Despite the TikTok gold rush, few existing artists and institutions are involved. The Uffizi Gallery in Florence has seen a major decline in interaction in recent months, despite making headlines for its satirical use of the medium. Cindy Sherman, a regular Instagram user, said via a spokesperson that she has no plans to join TikTok at this time, calling the site “too gimmicky.”
On TikTok, however, where an algorithm allows users to scroll indefinitely through related interests, it’s the artists who are able to tap into “the moment” who gain clout. Success necessitates artwork that can capture a viewer’s interest right away, which is normally achieved by a mixture of internet culture, human anatomy, and dank memes. It’s a formula that appeals to TikTok’s most common demographic: teens, who account for nearly a third of the app’s users.
And many TikTok artists are having trouble maintaining interest. Gina D’Aloisio, a 22-year-old sculptor, shared a video of herself making an eerily realistic silicone face mask while still a student. More fans came over when she posted other fleshy body parts from her oeuvre, such as a belly button ashtray and a foot candle, which got more than 22 million views.
However, when viewers balked at paying $255 for the face masks, D’Aloisio was forced to release a video series to justify the price of this labor-intensive product.
In an interview, the artist stated that she had decided to quit TikTok if the platform began to dictate her work. She said, “I’m not willing to compromise the costly parts of my practice that are important to the job.”
And some black artists are discovering that success will carry a different kind of scrutiny than their white counterparts.
Leila Mae Thompson’s video in which she revealed her intention to adopt the faith of male artists earned over a million views. Her audacity paid off, as she gained nearly 300 new subscribers to her Patreon website, where fans could pay $5 per month to receive personalized stickers and updates on her work.
Thompson, a 23-year-old self-taught artist from Richmond, Virginia, now runs a small business selling posters and t-shirts on TikTok, which has brought in nearly $20,000 since August. As a result of her frequent references to the Black Lives Matter movement and creative responses to the death of George Floyd, some commenters have accused her of profiting from racial discrimination, despite the fact that she is biracial and Black.
Thompson said, “Race has always been a complicated part of my life, and having people making you doubt it again online is traumatic.”
She also sees a double standard on a forum where the number of successful white artists far outnumbers the number of successful artists of color. TikTok apologized in June after being accused of censorship and content suppression by Black users, many of whom say that their ideas have been appropriated by white writers. Many in the app’s Black community, on the other hand, say that nothing has improved.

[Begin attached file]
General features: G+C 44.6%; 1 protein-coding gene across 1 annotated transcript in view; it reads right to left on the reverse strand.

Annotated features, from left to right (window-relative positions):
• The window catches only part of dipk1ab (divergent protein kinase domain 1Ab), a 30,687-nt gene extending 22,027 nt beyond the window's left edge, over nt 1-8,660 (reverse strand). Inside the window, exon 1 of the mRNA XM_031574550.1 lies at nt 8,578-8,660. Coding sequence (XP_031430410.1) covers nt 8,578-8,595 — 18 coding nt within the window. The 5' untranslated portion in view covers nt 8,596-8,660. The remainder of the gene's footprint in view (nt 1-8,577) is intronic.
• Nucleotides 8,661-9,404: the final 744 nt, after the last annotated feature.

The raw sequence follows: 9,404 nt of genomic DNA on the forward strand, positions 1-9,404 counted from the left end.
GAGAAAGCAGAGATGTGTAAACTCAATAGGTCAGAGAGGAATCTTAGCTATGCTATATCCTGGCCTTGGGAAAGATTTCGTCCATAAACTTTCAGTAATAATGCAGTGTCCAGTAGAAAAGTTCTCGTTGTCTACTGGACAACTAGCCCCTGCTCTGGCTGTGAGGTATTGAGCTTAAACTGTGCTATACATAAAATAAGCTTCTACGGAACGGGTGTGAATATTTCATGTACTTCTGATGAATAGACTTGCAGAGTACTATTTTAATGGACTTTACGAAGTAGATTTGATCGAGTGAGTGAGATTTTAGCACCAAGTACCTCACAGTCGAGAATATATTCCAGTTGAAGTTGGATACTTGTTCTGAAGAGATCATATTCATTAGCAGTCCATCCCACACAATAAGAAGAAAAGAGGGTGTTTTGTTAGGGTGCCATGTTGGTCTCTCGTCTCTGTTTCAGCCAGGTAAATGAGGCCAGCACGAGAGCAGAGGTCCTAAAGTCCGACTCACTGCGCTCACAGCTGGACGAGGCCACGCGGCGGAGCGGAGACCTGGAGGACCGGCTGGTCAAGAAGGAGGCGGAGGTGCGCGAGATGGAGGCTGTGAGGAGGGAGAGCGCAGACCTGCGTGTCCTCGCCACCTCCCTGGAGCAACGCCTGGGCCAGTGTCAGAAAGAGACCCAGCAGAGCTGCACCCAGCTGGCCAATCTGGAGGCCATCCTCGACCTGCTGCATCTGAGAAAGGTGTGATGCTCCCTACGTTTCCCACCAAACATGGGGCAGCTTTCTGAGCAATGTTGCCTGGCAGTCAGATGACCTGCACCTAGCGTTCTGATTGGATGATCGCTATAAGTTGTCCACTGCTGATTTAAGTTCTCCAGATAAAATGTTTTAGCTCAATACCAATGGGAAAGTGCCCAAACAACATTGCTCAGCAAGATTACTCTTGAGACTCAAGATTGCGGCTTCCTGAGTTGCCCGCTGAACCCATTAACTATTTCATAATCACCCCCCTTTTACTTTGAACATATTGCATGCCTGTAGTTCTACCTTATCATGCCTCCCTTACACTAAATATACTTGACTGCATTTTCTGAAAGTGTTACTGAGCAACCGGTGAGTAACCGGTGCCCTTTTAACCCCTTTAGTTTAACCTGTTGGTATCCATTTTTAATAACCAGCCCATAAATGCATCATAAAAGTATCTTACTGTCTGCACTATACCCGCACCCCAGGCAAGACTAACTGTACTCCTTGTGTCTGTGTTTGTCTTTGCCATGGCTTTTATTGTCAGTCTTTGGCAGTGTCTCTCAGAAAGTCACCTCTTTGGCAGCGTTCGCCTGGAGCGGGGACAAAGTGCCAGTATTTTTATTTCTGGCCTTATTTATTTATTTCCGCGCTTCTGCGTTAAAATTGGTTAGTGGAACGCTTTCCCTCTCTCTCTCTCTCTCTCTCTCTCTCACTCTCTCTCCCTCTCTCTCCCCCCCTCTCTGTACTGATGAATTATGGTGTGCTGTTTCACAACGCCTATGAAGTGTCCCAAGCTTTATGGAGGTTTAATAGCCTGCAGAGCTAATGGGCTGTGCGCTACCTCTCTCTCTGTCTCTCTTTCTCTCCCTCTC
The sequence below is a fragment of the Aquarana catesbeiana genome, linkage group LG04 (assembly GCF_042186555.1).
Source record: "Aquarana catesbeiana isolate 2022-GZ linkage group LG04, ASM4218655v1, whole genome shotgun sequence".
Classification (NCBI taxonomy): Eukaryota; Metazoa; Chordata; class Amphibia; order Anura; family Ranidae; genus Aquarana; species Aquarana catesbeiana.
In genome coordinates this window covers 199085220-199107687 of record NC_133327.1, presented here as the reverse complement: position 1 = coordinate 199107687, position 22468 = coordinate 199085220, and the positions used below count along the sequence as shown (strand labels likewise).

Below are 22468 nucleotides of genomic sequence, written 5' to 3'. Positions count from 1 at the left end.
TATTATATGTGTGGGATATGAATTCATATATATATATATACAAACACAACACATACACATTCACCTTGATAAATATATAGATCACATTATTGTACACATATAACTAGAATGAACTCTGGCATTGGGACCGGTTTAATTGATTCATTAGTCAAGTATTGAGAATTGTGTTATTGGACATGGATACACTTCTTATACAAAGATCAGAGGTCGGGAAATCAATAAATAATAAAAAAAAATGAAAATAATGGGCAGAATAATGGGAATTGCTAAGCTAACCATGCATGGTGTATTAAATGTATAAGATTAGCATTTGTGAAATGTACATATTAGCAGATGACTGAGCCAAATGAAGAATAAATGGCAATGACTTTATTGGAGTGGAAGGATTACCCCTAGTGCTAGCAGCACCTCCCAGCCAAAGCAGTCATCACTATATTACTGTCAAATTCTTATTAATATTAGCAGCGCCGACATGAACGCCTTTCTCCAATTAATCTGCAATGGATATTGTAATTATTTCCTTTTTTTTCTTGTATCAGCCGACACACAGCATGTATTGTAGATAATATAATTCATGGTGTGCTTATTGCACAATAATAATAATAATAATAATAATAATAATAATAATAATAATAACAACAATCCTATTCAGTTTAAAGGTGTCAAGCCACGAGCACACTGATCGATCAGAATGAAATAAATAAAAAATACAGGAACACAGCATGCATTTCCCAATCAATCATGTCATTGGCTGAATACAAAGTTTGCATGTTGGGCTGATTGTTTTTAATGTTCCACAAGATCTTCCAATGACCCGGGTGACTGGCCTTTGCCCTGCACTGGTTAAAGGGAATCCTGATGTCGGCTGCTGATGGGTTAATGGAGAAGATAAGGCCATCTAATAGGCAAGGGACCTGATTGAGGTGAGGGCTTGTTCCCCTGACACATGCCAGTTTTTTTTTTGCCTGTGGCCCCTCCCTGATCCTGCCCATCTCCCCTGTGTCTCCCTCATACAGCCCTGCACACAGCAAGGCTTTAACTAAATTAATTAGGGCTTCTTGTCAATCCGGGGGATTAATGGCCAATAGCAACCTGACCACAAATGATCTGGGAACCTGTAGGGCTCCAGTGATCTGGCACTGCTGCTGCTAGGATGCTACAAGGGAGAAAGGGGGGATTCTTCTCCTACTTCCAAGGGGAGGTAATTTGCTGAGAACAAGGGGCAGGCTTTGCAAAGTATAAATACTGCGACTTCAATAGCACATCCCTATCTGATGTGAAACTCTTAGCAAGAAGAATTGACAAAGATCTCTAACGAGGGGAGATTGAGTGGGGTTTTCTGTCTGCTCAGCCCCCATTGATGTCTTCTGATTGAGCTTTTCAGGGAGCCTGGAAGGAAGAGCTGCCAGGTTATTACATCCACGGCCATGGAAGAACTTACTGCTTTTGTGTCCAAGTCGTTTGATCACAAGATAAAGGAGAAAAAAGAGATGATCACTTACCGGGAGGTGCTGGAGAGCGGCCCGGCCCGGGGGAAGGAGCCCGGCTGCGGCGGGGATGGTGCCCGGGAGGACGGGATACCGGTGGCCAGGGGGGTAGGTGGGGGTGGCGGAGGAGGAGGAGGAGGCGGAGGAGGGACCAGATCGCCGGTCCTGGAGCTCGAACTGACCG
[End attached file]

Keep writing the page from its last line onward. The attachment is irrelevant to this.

“My face isn’t visible in any of my videos that have done well,” Thompson said.
Because of the ebb and flow of life on TikTok, some artists have formed support groups. Colette Bernard, a 21-year-old sculptor at the Pratt Institute in Brooklyn, often collaborates with five other TikTok users, including Thompson, and seeks to convince existing artists that having one foot in TikTok and the other in the professional art scene will open doors.
“You can meet thousands of people by making a video of yourself talking about art while fresh out of the shower with a towel on your head,” Bernard said. “However, established artists and historic institutions aren’t interested in exposing the public to that degree of rawness.”
She has made over $45,000 via her online store since entering the site last year, concentrating her efforts on low-cost items like stickers, jewelry, and t-shirts. (The platform’s incentive scheme, TikTok’s Creator Fund, pays a small number of users a few cents per thousand views.)
Bernard declared, “When I graduate, I’m going to be self-employed.”
Nonetheless, she admits that TikTok’s capricious nature can put artists in a vulnerable position. “If you don’t post every day, people will lose interest,” she explained. “And it has completely altered the type of work I produce. I will make more money selling shirts and stickers than I can making big sculptures for school.”
Her anxiety levels peaked in January, she said, when two of her TikTok videos received zero views due to a bug. Her goods had cost her more than $20,000. “I’m doomed if they don’t sell.”
Bernard, on the other hand, was on the TikTok roller coaster late last month. Another of her videos had gone viral, and in the course of the day, fans had invested almost $10,000 in her online store.